The Surprising Benefits of Traditional West Papua Architecture and Design

west papua

There are so many interesting things about West Papua. Not only the heart-stopping natural beauty and biodiversity, but West Papua is also rich in its cultures.

West Papua is home to so many indigenous tribes; some remain untouchable due to the remote area.

Each of the tribes’ cultures offers its own uniqueness and beauty. Some of them are their traditional architecture and designs.

West Papua has numerous traditional houses with surprising benefits like climate adaption, cultural identity, sustainable design, to community cohesion.

Keep reading this article to learn more about the astonishing advantages of traditional West Papua architecture and design.

The Uniqueness and Philosophy of the West Papua Traditional House

The uniqueness of West Papua culture can’t only be seen in their traditional clothes but also their traditional houses.

One of the most appealing features of West Papua’s traditional architecture and designs is the use of natural materials. That is why almost all these houses are environmentally friendly.

Besides that, another signature of the traditional West Papua houses is that each design carries its own philosophy, impression, and benefits. Let’s find out together.

Benefits of Traditional West Papua Architecture and Design

The diversity and uniqueness of West Papua have become a special attraction and characteristic of this Island. The followings are some of the traditional Papuan houses and their uniqueness.

1. Honai

Who hasn’t heard about Honai? Honai is probably the most popular traditional house in West Papua.

Viewed in language terms, Honai is taken from two words, Hun and Ai. Hun means adult male, and Ai means House.

Honai is limited to adult men only. Honai has circular walls made of sturdy wood. The woods are sharpened and plugged into the ground so it stands tall.

The blunt conical roof is meant to decrease the cold and prevent rainwater from falling directly into the walls.

2. Ebei

Ebei has the same design as Honai. If Honai is used for adult males, Ebei is for adult females and infant boys. Ebei consists of two words, Ebe and Ai.

Ebe means body, and Ai means woman. The name means that women are the body for life as they give birth to a new life.

Ebei has a deep philosophy for the Dani tribes (who occupy Honai and Ebei).

The circle shape of this house represents oneness and solid unity. In Ebei, mothers also teach their children important things about life before they marry and the boys grow up.

3. Hunila

Hunila has a longer and wider size than Honai or Ebei. This West Papua house stores many kinds of food and cooking utensils.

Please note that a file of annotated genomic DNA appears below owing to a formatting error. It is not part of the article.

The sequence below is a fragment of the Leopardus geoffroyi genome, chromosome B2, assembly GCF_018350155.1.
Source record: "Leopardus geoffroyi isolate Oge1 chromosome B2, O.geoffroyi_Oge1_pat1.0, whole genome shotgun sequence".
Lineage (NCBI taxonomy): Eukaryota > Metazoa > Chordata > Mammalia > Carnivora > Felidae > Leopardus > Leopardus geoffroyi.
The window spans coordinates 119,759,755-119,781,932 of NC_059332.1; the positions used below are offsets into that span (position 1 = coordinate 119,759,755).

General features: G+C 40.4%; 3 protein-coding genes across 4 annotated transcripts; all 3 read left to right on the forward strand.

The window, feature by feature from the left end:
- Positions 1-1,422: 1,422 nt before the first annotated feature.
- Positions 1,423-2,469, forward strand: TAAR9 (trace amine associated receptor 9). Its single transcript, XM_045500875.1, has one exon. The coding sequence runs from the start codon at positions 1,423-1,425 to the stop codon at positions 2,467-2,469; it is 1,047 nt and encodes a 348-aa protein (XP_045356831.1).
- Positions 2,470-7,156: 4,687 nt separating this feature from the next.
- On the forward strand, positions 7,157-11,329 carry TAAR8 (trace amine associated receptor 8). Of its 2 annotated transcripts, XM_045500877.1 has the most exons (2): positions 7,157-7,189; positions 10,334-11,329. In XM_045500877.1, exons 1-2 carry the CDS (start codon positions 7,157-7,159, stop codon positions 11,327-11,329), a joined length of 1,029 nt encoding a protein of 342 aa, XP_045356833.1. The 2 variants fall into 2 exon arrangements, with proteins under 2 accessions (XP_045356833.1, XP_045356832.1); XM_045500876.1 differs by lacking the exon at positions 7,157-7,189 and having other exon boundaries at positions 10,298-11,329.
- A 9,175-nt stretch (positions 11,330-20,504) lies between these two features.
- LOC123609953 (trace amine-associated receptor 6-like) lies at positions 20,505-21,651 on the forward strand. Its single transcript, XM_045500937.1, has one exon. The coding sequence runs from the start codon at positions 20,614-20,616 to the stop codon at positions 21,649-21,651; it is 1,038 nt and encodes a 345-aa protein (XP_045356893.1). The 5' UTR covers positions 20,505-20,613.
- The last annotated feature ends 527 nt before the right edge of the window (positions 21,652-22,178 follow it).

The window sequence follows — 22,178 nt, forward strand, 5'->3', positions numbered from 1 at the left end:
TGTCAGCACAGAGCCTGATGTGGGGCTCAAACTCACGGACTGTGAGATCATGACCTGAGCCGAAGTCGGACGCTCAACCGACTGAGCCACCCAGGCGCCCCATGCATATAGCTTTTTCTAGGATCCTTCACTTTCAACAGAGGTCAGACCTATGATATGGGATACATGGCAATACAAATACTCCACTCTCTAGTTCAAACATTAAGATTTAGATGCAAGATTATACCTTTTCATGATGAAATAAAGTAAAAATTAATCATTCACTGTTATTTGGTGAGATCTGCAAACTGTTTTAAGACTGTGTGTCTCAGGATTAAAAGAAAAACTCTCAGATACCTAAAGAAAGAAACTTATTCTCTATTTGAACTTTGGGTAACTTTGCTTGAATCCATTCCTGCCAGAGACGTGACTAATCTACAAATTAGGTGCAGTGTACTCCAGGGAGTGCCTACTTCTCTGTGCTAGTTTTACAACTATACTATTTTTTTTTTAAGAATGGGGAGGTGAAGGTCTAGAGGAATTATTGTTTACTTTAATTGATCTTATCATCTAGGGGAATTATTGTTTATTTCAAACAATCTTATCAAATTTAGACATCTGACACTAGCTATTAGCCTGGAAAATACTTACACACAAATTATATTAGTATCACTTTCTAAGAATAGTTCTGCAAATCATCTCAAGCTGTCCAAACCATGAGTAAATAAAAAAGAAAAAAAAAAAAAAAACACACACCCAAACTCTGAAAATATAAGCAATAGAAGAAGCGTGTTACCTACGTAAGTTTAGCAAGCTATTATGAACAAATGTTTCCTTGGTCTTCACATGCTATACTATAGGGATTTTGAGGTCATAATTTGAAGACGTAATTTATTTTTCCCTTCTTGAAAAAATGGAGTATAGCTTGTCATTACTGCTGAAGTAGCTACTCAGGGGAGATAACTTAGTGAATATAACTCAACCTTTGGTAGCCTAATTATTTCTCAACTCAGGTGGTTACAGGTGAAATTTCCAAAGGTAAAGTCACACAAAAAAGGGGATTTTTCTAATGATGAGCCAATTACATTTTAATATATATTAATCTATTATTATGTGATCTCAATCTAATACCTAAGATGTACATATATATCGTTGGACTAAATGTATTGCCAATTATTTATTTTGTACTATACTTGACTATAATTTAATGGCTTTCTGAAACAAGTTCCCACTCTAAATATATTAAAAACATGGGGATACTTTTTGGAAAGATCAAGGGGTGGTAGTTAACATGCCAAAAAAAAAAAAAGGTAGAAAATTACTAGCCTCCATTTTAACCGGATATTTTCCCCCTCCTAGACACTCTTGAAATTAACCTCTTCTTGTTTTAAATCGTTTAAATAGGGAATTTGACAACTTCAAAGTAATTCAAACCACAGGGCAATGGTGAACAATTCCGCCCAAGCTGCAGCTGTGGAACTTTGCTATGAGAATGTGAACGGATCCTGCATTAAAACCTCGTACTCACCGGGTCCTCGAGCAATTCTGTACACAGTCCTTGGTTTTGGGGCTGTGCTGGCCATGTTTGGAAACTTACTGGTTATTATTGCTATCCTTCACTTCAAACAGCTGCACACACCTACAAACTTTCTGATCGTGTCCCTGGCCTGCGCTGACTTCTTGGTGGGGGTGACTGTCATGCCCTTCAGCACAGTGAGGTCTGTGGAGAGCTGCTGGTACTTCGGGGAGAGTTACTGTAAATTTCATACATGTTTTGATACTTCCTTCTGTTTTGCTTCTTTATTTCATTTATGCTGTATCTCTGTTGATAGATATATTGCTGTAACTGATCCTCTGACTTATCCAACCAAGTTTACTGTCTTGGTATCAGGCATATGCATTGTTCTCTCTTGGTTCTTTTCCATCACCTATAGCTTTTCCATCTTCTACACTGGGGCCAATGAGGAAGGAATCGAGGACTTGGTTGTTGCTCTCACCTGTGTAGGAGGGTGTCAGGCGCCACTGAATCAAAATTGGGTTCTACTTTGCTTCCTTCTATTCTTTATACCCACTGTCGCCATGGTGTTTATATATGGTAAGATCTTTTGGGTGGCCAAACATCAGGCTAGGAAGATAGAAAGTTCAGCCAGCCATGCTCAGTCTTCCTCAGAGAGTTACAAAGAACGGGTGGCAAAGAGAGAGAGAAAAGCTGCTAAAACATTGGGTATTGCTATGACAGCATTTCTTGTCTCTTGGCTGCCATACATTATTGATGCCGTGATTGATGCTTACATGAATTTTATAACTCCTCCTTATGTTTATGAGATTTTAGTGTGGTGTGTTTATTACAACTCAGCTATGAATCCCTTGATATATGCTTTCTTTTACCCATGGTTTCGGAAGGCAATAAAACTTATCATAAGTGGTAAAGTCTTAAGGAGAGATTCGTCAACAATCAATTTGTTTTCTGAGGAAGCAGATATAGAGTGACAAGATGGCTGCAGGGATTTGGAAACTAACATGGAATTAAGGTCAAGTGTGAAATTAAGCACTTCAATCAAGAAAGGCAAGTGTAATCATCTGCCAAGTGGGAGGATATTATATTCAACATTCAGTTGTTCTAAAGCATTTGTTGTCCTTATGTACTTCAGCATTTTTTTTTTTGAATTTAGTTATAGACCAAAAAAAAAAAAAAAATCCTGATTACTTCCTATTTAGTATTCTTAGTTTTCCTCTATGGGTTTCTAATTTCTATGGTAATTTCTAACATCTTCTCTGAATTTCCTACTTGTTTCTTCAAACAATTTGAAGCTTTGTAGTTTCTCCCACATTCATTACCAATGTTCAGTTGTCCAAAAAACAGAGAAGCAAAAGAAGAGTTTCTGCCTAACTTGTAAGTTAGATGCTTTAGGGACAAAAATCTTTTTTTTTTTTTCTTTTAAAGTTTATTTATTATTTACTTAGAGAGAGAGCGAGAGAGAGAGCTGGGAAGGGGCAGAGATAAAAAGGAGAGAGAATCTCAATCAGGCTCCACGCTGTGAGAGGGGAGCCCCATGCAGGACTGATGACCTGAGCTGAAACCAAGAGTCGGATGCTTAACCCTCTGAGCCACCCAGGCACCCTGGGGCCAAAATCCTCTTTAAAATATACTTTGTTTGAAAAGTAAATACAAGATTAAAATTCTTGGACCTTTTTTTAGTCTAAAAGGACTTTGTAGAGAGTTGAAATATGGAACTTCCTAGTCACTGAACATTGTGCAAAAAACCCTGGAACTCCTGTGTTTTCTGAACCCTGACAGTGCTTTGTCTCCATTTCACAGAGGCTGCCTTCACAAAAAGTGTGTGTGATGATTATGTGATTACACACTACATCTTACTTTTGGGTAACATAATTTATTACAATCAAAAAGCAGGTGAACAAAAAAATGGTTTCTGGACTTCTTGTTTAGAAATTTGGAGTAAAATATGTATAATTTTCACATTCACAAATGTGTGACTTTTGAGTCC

It is because Hunila’s function is as a public kitchen. Several Honai and Ebei usually share one Hunila.

In Hunila, women will cook sago or sweet potato. They later deliver the dishes to Pilamo and the rest of their family.

4. Wamai

Wamai is use as a livestock barn. From the outside, Wamai almost looks like Honai. Yet, Wamai’s walls are not circular.

Sometimes, the walls of Wamai are rectangular, and some are square. The shape and size also vary, suiting the number of livestock to put in this house.

5. Kariwari

Kariwari is the traditional house of the Tobati-Enggros tribes. What makes Kariwari unique is its roof. It has an octagonal pyramid-shaped roof up to three levels.

The octagonal shape has several meanings. First, it can strengthen the construction from all kinds of weather.

The octagon shape with a sharp edge also symbolizes the connection between humans and God or their ancestors who have already passed away.

This house was build for West Papua educational and religious purposes.

6. Rumsram

Rumsram is the traditional house of the Biak Numfor tribe on the north coast of West Papua.

Rumsram’s roof looks like an overturned boat because most of the people in the Biak Numfor tribe are sailors.

This house is only use to educate boys who are consider to be stepping into adulthood.

Looking at the construction, Rumsram’s height reaches six to eight meters, and it has two floors. The walls are made of water bamboo and sago fronds, while the floors are covered with bark.

Those are the uniqueness, function, and philosophy of some of West Papua architecture and design.

Each of the traditional houses has its own benefits and uniqueness adapted to how the people live.